Editor’s note: This editorial was scheduled to be published Aug. 27 but was pre-empted by Hurricane Harvey. Much has changed in the weeks since, but this point stands.
For a city professing to want to rid itself of video gaming rooms, Hitchcock did a very strange thing in late August.
City commissioners passed rules that were supposed to cap the number of video gaming rooms in the mainland city. That sounded pretty reasonable, until you do the math.
The commission voted to cap the number of video gaming rooms — those businesses that profit from devices that operate similarly to slot machines — to 14. But Hitchcock at the time was home to about 10 game rooms operating in city limits.
“We were hoping to get to eight through attrition, but we decided to change it, and put the ordinance limit to 14,” Mayor Anthony Matranga said.
The decision came after the commission in August 2016 passed a two-year moratorium on granting video gaming room licenses. That ordinance was meant to limit the number gaming room licenses. But the effort led to a lot of empty buildings, Matranga said.
It’s understandable that Hitchcock, or any other city for that matter, would want to prevent empty buildings. But what Hitchcock commissioners actually did was extend a very public invitation to game room operators. And that’s strange, because game rooms aren’t your average industry, certainly not the kind elected officials, chambers of commerce and economic development boards should lure or embrace.
Gambling is illegal in Texas. But state lawmakers have confused the matter by making electronic or electromechanical gaming devices legal, as long as they are intended for “genuine amusement” and only pay out noncash prizes that are valued at no more than 10 times the cost of one play of the game or $5, whichever is less.
This exception to the law has led to the rise of a serious underground gambling problem spreading across the state of Texas. That’s because game room operators can exploit the system, as some legal authorities have argued, by allowing patrons to receive payouts in the form of toy prizes and then allowing those patrons to exchange those prizes for cash.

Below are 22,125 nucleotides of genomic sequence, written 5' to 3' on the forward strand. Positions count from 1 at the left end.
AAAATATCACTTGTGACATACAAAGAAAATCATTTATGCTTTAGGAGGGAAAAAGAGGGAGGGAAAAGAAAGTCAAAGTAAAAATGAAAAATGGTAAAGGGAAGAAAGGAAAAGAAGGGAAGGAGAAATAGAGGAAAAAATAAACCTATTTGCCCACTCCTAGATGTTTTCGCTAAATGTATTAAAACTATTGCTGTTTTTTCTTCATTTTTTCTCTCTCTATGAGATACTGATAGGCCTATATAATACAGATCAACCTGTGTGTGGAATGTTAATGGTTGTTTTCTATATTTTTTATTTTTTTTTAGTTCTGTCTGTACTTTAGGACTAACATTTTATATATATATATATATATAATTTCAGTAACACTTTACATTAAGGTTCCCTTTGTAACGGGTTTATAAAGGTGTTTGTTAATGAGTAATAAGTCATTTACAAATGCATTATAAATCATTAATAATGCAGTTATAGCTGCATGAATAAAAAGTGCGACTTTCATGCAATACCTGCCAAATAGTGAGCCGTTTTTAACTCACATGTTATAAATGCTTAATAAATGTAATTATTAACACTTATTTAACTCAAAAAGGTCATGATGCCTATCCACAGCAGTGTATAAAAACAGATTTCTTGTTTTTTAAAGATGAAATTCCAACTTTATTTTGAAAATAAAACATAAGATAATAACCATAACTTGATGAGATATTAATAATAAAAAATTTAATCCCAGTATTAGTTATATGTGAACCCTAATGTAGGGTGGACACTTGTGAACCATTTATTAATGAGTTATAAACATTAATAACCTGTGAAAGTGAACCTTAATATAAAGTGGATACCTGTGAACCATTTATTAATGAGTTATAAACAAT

And sure, we’re willing to concede that maybe some of these game rooms operate within legal confines and that people sit all day in the dark playing slots, hoping for the big payoff of fuzzy dice or a rabbit’s foot. But most game rooms, as law enforcement officials will attest, are low-rent casinos with a lot of cash on-site serving as hubs for other criminal activity, including armed robbery.
It’s confounding that elected officials have dragged their feet and treated these game rooms as if they’re a legitimate industry, and not the criminal networks that they are. And it isn’t just Hitchcock.
County commissioners have for years had the means to curb illegal gaming rooms, but lack a sense of urgency, or political will, or both.
In January, the county commissioners court voted to delay implementing new rules governing game rooms. The delay was wise at the time. Some commissioners had worried the court had moved too quickly between unveiling and adopting the policy, and had not consulted other key players.
Ryan Dennard, whose term on the commission ended Jan. 1, unveiled the 10,291 words of regulation Dec. 7, and the court voted Dec. 13 — four working days later. We argued at the time that the urgency with which the court acted in December was just odd given the fact it dragged its feet on the regulations for 18 months.
But everything about the serious problem of gaming rooms and the response to it by elected officials has been odd, including Hitchcock’s vote.
• Laura Elder